2

My opponent cast Murderous Compulsion, which says "Destroy target tapped creature". In response, I cast Aim High, which says "Untap target creature. It gets +2/+2 and gains reach until end of turn. (It can block creatures with flying.)"

Does my creature gets destroyed? I think not because of the stack, being my spell was the last to be cast.

marked as duplicate by TheThirdMan, Toon Krijthe, Ken Herbert, Joe W, SocioMatt Aug 10 '17 at 12:00

This question has been asked before and already has an answer. If those answers do not fully address your question, please ask a new question.

  • 2
    This oughta be a duplicate. There were several questions about legality of targets. Gaining hexproof before a spell resolves invokes the exact same rule. – tsuma534 Aug 9 '17 at 7:12
  • @tsuma534: Hexproof is maybe close enough, although it's much more straightforward to have an ability say "can't be targetted" than a target becoming illegal because its tapped/untapped state has changed. In any case, you can flag a post as duplicate, and it will be handled by votes. – TheThirdMan Aug 9 '17 at 7:39
  • @TheThirdMan Flagging as a duplicate requires me to provide a question which is the original. As a perfectionist I wouldn't be satisfied with finding any question that fits. I would need to find a best one. At the moment, I don't have enough time to do this. – tsuma534 Aug 10 '17 at 9:13
5

That is correct, the target is essentially checked twice for validity, once while the spell is cast and again before it resolves. If the tapped creature is untapped before the spell has resolved then it is no longer a valid target and Murderous Compulsion will "Fizzle" (become countered), having no effect. Rule 608.2b covers this:

608.2b If the spell or ability specifies targets, it checks whether the targets are still legal. A target that’s no longer in the zone it was in when it was targeted is illegal. Other changes to the game state may cause a target to no longer be legal; for example, its characteristics may have changed or an effect may have changed the text of the spell. If the source of an ability has left the zone it was in, its last known information is used during this process. The spell or ability is countered if all its targets, for every instance of the word “target,” are now illegal. If the spell or ability is not countered, it will resolve normally. Illegal targets, if any, won’t be affected by parts of a resolving spell’s effect for which they’re illegal. Other parts of the effect for which those targets are not illegal may still affect them. If the spell or ability creates any continuous effects that affect game rules (see rule 613.10), those effects don’t apply to illegal targets. If part of the effect requires information about an illegal target, it fails to determine any such information. Any part of the effect that requires that information won’t happen.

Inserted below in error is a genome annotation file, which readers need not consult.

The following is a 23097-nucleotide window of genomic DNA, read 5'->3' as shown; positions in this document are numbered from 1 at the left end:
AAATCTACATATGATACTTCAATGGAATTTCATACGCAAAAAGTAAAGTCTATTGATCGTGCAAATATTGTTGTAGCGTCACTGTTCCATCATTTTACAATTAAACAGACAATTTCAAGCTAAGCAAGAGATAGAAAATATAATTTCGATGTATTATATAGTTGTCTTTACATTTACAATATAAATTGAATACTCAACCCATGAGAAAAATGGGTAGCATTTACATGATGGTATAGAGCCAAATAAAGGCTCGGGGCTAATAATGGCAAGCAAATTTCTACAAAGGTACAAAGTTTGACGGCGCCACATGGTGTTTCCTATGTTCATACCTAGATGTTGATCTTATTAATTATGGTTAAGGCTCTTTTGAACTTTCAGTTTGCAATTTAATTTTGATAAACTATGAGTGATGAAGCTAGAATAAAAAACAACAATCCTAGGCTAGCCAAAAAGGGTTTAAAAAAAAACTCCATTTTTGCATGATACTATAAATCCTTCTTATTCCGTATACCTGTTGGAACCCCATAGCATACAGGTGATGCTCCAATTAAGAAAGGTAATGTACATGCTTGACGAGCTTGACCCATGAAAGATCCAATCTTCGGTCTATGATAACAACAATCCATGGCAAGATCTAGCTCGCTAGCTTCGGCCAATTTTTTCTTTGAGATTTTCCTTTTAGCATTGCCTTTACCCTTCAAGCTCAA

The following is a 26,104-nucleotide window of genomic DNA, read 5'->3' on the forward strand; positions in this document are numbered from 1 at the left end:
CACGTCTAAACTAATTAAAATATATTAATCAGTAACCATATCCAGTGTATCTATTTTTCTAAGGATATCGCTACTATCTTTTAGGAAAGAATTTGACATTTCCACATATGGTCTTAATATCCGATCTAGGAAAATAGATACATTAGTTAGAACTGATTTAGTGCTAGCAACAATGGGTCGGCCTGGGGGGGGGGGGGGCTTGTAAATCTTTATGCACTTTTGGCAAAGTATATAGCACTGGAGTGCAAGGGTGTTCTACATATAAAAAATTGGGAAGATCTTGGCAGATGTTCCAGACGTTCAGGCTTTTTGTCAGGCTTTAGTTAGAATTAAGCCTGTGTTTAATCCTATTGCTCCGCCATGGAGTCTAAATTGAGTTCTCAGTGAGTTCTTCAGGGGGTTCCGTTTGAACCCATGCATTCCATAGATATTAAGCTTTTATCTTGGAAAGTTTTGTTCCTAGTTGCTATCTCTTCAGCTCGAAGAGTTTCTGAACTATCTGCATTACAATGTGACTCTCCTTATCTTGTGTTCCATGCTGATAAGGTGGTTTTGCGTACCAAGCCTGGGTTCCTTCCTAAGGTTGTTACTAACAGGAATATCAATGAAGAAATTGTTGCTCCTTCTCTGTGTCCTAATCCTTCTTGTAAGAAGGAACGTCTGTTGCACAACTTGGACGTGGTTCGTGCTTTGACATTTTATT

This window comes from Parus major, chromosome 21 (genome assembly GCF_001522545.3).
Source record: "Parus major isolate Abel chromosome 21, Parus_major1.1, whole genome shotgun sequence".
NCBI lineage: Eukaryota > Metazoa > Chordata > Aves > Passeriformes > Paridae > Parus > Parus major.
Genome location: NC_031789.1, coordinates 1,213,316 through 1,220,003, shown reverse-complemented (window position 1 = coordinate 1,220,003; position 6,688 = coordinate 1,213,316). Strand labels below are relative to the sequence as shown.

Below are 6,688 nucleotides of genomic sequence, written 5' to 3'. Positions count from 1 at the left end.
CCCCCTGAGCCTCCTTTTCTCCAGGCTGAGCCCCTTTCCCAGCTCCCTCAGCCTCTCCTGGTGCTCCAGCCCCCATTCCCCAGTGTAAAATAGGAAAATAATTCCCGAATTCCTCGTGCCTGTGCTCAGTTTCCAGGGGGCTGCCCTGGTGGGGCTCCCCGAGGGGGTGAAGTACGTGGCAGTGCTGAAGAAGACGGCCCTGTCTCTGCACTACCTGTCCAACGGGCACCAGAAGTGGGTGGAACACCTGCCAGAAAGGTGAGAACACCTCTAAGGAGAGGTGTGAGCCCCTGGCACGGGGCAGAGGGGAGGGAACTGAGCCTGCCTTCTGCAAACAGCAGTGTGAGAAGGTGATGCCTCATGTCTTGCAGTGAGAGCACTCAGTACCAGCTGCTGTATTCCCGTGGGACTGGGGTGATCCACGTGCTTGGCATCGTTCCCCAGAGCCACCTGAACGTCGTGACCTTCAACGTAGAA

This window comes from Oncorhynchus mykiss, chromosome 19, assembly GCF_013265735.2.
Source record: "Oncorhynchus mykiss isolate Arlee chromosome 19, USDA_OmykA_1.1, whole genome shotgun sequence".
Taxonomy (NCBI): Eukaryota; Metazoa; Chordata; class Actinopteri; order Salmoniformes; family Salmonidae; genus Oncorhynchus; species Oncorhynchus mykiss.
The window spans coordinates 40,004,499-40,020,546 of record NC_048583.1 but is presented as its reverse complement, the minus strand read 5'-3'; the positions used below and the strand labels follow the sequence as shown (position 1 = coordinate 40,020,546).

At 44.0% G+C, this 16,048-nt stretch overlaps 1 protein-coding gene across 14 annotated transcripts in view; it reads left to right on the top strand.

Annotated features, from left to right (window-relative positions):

• 1
    It might be helpful to mention that "fizzle" is just slang for being countered by the game rules, to help future readers who may not be familiar with the term and are confused by why they're not seeing the word "fizzle" in the quoted rule. – David Z Aug 9 '17 at 7:06
5

Yes, you can save the creature in this situation by untapping it in response

Murderous Compulsion, like every other targetted spell or ability, checks whether its targets are legal both when you choose targets, as well as on resolution of the spell. If on resolution, the creature previously chosen as a target is now untapped, the target becomes illegal (and because there's only a single target involved, the spell gets countered by the game rules for not having any legal targets).

601.2c The player announces his or her choice of an appropriate player, object, or zone for each target the spell requires. (...)

608.2b If the spell or ability specifies targets, it checks whether the targets are still legal. (...) Other changes to the game state may cause a target to no longer be legal; for example, its characteristics may have changed (...). The spell or ability is countered if all its targets, for every instance of the word “target,” are now illegal. (...)

As for the stack - you would have to cast Aim High in response to your opponent's spell. Because the stack resolves from the top (last in, first out), your spell will resolve before theirs, untapping your creature before it would be destroyed.

405.2. The stack keeps track of the order that spells and/or abilities were added to it. Each time an object is put on the stack, it’s put on top of all objects already there.

405.5. When all players pass in succession, the top (last-added) spell or ability on the stack resolves. If the stack is empty when all players pass, the current step or phase ends and the next begins.

Not the answer you're looking for? Browse other questions tagged or ask your own question.